It should be noted that, on several occasions, we’ve reached out to the owners of the site through the contact information provided, seeking additional information. To date, we’ve yet to receive any response (RED FLAG #12).

So, in review, the RED FLAGS are as follows:

1) Advertises on Craigslist

2) Multiple, unrelated contests

3) Unsubstantiated claims of Academy Award winners

4) No mention of any principles/executives with the company on their site.

5) Unnamed “producer” clients

6) Multiple spelling and/or punctuation/grammatical errors in their ad

7) Non-specific “guarantee of representation”

8) Address given: “United States”

9) No links to any other major social sites

10) No listing of any of the four winners selected

11) The winners have no previous Internet presence whatsoever

12) No return contact on multiple inquiries

We would also like to encourage ANY of the four listed winners, should they exist, to contact “The Script Mentor” and share with us their experiences with this contest. If and when they do, we’ll be sure to pass it on to you. Until that time, however, based on all of this information, easily gleaned when spending a few minutes of time conducting a cursory due diligence investigation, we have to believe this site to be just another scam; a “money grab” that you’d be better served to avoid completely.


QuestionsQ. My writing partner and I would like to submit our writing projects to Amazon. Amazon like Yahoo and Netflix is currently seeking to add to its staff as writers. The problem we do not have a manager or agent.

Can you recommend someone we could speak to and ask to submit our projects to Amazon?

A. If Amazon is asking for submissions, you may not be required to have a manager or an agent (unless they say this is a requirement specifically). I cannot refer anyone to a manager or an agent if I don’t know them personally, or know of their work, as it is a direct reflection on me and my reputation. I do not have any “connections” at Amazon that could help with this, but that shouldn’t mean you should not pursue it.

If you require a manager (you’re not going to get an agent, so don’t waste your time), find a small boutique agency that might be looking for new talent. I’ve posted several ads to this effect in the past in our group “Script Jobs and Searches” on LinkedIn and Facebook, as well as through our Twitter feed “@scriptjobs”.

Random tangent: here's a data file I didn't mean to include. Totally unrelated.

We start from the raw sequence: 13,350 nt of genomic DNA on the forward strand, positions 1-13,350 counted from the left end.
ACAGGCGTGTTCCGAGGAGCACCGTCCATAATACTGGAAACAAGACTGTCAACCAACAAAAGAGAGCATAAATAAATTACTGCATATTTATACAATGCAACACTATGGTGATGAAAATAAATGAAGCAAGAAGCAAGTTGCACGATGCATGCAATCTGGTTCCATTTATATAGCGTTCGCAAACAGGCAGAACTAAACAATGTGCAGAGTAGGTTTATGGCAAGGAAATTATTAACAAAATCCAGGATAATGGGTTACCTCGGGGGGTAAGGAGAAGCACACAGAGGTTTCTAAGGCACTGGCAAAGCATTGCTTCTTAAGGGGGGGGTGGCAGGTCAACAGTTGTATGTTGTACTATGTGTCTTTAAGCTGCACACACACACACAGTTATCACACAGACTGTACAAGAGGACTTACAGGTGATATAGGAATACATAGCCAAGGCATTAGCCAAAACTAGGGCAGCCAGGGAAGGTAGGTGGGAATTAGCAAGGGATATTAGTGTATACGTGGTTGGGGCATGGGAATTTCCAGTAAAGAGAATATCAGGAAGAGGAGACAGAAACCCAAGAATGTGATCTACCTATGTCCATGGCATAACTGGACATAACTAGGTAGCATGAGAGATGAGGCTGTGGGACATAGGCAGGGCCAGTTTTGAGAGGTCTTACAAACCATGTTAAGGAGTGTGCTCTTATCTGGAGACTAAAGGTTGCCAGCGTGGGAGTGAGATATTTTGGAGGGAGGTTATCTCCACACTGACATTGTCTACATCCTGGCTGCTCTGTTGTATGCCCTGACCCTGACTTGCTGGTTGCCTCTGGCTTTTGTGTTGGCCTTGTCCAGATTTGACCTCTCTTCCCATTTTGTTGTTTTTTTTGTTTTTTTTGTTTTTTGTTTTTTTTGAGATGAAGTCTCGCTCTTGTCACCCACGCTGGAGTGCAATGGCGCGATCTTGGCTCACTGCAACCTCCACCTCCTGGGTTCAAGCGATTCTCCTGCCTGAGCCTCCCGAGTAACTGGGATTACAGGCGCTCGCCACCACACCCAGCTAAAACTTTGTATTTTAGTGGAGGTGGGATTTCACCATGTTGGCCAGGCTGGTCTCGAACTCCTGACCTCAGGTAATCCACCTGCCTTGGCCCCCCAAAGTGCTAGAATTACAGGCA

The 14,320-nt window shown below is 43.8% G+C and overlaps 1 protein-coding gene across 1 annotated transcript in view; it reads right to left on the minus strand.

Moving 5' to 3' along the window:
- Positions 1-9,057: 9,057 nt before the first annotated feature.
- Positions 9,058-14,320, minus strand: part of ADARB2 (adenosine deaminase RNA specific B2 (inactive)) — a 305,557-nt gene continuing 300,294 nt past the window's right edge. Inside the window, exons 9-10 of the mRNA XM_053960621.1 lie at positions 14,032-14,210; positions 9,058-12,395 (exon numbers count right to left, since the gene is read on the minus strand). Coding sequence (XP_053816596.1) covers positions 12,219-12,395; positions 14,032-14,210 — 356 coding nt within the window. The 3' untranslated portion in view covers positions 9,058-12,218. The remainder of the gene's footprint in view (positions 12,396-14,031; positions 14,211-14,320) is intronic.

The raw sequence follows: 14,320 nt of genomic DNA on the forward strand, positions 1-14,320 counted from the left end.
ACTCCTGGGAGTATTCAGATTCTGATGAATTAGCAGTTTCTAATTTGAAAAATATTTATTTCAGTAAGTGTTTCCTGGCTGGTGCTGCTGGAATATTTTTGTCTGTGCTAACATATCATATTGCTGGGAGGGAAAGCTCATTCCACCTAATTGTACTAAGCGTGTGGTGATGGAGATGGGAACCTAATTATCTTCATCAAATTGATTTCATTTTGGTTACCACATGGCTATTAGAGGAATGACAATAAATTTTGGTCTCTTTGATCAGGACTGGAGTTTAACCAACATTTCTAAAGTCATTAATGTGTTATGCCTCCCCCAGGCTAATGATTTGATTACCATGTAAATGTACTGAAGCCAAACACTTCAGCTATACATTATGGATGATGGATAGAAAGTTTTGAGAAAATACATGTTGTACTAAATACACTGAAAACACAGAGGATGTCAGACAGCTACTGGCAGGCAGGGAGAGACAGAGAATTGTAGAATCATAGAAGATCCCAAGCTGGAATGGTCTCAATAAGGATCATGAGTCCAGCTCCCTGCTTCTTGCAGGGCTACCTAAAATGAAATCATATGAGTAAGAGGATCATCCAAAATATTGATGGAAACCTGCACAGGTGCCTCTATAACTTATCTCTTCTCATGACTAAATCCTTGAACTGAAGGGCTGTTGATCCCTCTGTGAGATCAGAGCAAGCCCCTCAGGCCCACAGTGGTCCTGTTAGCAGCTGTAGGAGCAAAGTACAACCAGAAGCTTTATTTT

Let me know how it progresses. You’ll really want to solidify your marketing materials, namely your logline, query letter, and synopsis.

Good luck.

Q. Needing some advice on investors looking for ADV/touch of SCI/Thriller, screenplays (2), market viable, ready to go… know anyone, Geno?

A. I know lots, but who says they’re “market viable”? Here are some things you’ll need to have IN PLACE before you begin your marketing strategy:

1) Do you have minimum three (3) “Recommends” or at least “Consider” from reputable coverage readers or established cover companies?

2) How many, and which, contests did either of the scripts win/place/show?

3) What feedback have you received regarding logline, query letter and one-page? Are they up to current professional standards?

4) What marketing have you done to date, and for how long?

The answers to these questions will help determine your next step.

I don’t deal heavily with investors to date, but I network like crazy, and they’re out there when that time comes. If you are ONLY looking for the investors, I’d get busy in some angel investor network groups.

I can’t give any feedback on the loglines or queries since I’ve not read them. Usually, when it comes to the lack of interest in a viable, marketable concept/screenplay, the marketing material is flawed.

Since we’re only dealing in generalities, as I know nothing about the story or even the genre, there are two things that you should do to generate buzz and interest:

1) If you believe your script is ready, find a handful of mid-to-upper-level contests with great reputations and start submitting them. You can check my blog at https://thescriptmentor.wordpress.com for more info on contests, which to submit to, what to look for, etc. Don’t waste your money if the screenplay is NOT ready.